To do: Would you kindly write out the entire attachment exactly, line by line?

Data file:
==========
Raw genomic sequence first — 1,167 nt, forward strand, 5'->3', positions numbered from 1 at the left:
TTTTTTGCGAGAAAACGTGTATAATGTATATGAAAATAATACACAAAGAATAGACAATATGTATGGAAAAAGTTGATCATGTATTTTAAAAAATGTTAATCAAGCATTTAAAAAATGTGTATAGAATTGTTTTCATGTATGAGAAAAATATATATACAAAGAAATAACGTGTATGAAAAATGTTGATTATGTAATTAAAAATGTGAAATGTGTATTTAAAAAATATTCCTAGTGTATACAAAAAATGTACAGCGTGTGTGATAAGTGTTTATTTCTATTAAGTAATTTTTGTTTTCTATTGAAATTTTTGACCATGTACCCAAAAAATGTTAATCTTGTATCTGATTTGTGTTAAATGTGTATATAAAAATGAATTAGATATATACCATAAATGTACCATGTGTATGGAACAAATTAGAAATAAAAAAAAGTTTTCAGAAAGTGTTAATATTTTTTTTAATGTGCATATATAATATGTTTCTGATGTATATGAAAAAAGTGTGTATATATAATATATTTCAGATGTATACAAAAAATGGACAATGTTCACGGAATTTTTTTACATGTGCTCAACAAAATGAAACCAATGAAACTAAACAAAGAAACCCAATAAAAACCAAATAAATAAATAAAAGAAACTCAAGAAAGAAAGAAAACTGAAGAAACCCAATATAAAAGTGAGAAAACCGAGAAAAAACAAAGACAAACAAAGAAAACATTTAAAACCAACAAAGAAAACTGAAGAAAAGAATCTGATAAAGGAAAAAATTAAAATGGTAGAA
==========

Raw genomic sequence first — 1,167 nt, forward strand, 5'->3', positions numbered from 1 at the left:
TTTTTTGCGAGAAAACGTGTATAATGTATATGAAAATAATACACAAAGAATAGACAATATGTATGGAAAAAGTTGATCATGTATTTTAAAAAATGTTAATCAAGCATTTAAAAAATGTGTATAGAATTGTTTTCATGTATGAGAAAAATATATATACAAAGAAATAACGTGTATGAAAAATGTTGATTATGTAATTAAAAATGTGAAATGTGTATTTAAAAAATATTCCTAGTGTATACAAAAAATGTACAGCGTGTGTGATAAGTGTTTATTTCTATTAAGTAATTTTTGTTTTCTATTGAAATTTTTGACCATGTACCCAAAAAATGTTAATCTTGTATCTGATTTGTGTTAAATGTGTATATAAAAATGAATTAGATATATACCATAAATGTACCATGTGTATGGAACAAATTAGAAATAAAAAAAAGTTTTCAGAAAGTGTTAATATTTTTTTTAATGTGCATATATAATATGTTTCTGATGTATATGAAAAAAGTGTGTATATATAATATATTTCAGATGTATACAAAAAATGGACAATGTTCACGGAATTTTTTTACATGTGCTCAACAAAATGAAACCAATGAAACTAAACAAAGAAACCCAATAAAAACCAAATAAATAAATAAAAGAAACTCAAGAAAGAAAGAAAACTGAAGAAACCCAATATAAAAGTGAGAAAACCGAGAAAAAACAAAGACAAACAAAGAAAACATTTAAAACCAACAAAGAAAACTGAAGAAAAGAATCTGATAAAGGAAAAAATTAAAATGGTAGAA